As a player, Robinson combined a take-no-prisoners style of play with an often underappreciated sense of humour. Underappreciated outside his clubhouses, that is. Stories abound about Robinson’s wicked wit, including the once-fabled tale of the Baltimore Orioles team bus approaching a junkyard in slow traffic and Robinson asking the driver to stop at the junkyard so less-than-sure-handed outfielder Curt Blefary (whom Robinson nicknamed Clank) could pick out a new glove.
After the Orioles downed the Minnesota Twins in the 1969 American League Championship Series, Robinson hollered in the clubhouse, “Bring on the Mets and Ron Gaspar!” Corrected by catcher Merv Rettenmund—“It’s ROD, stupid!”—Robinson didn’t miss. “Then bring on the Mets and Rod Stupid!”
When he got to manage the Orioles in due course, it came thanks to Cal Ripken, Sr.’s firing as the team’s to-be-infamous 1988-opening losing streak was at a mere six games. Told of a local disc jockey swearing to stay on the air until the Orioles won, Robinson lamented, “We’re gonna kill the poor guy.” When the streak hit twenty straight losses, he opened his desk drawer and showed a reporter a button he’d been given: “It’s been lovely, but I have to scream now.”
The following season, Robinson managed the Orioles to second place in the American League East and himself into Manager of the Year honours. I could be wrong, but he may also be the only man in baseball history to win two MVPs and a Manager of the Year award.
Not too shabby for a man who was also a fourteen-time All-Star, a Triple Crown winner (in 1966, his first with the Orioles), a Rookie of the Year (National League, 1956, with the Cincinnati Reds), a World Series and All-Star Game MVP, and—persuaded by the Indians’ front office that he should also play in the first game he managed—squared off against New York Yankees pitcher Doc Medich and blasted a home run his first time up.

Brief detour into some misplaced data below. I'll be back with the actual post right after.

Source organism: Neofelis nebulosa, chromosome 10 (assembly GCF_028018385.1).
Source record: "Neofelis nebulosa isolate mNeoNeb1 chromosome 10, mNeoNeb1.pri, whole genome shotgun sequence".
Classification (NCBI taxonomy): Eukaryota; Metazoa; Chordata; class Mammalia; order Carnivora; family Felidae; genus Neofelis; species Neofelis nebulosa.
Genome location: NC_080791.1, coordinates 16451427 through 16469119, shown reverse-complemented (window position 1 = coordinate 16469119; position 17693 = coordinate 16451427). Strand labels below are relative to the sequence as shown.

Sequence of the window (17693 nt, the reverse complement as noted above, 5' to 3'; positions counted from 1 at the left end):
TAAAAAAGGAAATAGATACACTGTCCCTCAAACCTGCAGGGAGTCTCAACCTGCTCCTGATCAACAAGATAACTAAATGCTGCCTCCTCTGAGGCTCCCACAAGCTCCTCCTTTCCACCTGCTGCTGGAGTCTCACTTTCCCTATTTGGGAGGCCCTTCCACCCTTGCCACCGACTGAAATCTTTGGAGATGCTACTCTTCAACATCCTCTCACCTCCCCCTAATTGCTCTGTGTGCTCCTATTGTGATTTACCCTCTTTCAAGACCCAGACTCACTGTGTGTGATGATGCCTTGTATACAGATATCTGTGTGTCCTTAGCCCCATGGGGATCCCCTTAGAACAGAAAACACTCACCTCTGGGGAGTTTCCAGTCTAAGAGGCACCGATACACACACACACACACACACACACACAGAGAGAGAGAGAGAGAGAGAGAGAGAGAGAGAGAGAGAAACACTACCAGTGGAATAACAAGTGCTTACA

After the Orioles started slowly in 1991, Robinson moved to the front office where he stayed until a shakeup left him open to his hiring as baseball’s vice president in charge of discipline. He got one more chance to manage, shepherding the Montreal Expos’s transition into the Washington Nationals.
Robinson often showed his humane side out of the public eye. As the founder and judge of the Orioles’ kangaroo court in the 1960s, he decreed that the fines collected for 1969 should go to Pat Corrales, a catcher on the Reds, after Corrales’s wife died while giving birth that year. When ESPN writer Buster Olney was an Orioles beat writer, he asked Robinson for advice on handling asking his prospective father-in-law for permission to marry the man’s daughter.
“He shriveled in horror,” Olney writes, “his body folding in a nearby seat as if he were ducking underneath a fastball, and Frank began to cackle, his laughter taking the form of a hiss. ‘Oh boy, you’re in trouble,’ he told me, doing everything he could to exacerbate my anxiety. ‘You’re on your own with that one’.”
Robinson also preferred to break barriers quietly. When he joined the Orioles in 1966, a clumsy reporter honest-to-God couldn’t distinguish between him and the Orioles’s well-established Hall of Fame third baseman Brooks Robinson, he cracked, “Can’t you see we wear different numbers?” Relentless though he was on the field, Robinson preferred to break barriers with wit, with a first-inning blast, or quiet reflection otherwise.
“Jackie and Floyd Patterson were brave men to go [integration marches], but I couldn’t,” he told those who wondered why he lend his baseball prestige to civil rights battles. “Not now. Not until I’m through with baseball. I don’t believe baseball should be a fight for anything except baseball.”
The Baseball Writers Association of America (which has the power to do so, since they confer the prize) may not see fit to re-name the MVPs after the commissioner who ended baseball segregation formally and officially. Perhaps they’ll see fit to re-name it for the assassin on the field and the gentleman off the field who won every conceivable MVP award baseball has to confer.
If the Albert Benjamin Chandler Most Valuable Player Award doesn’t work for you, the Frank Robinson Most Valuable Player Award should. Admirably.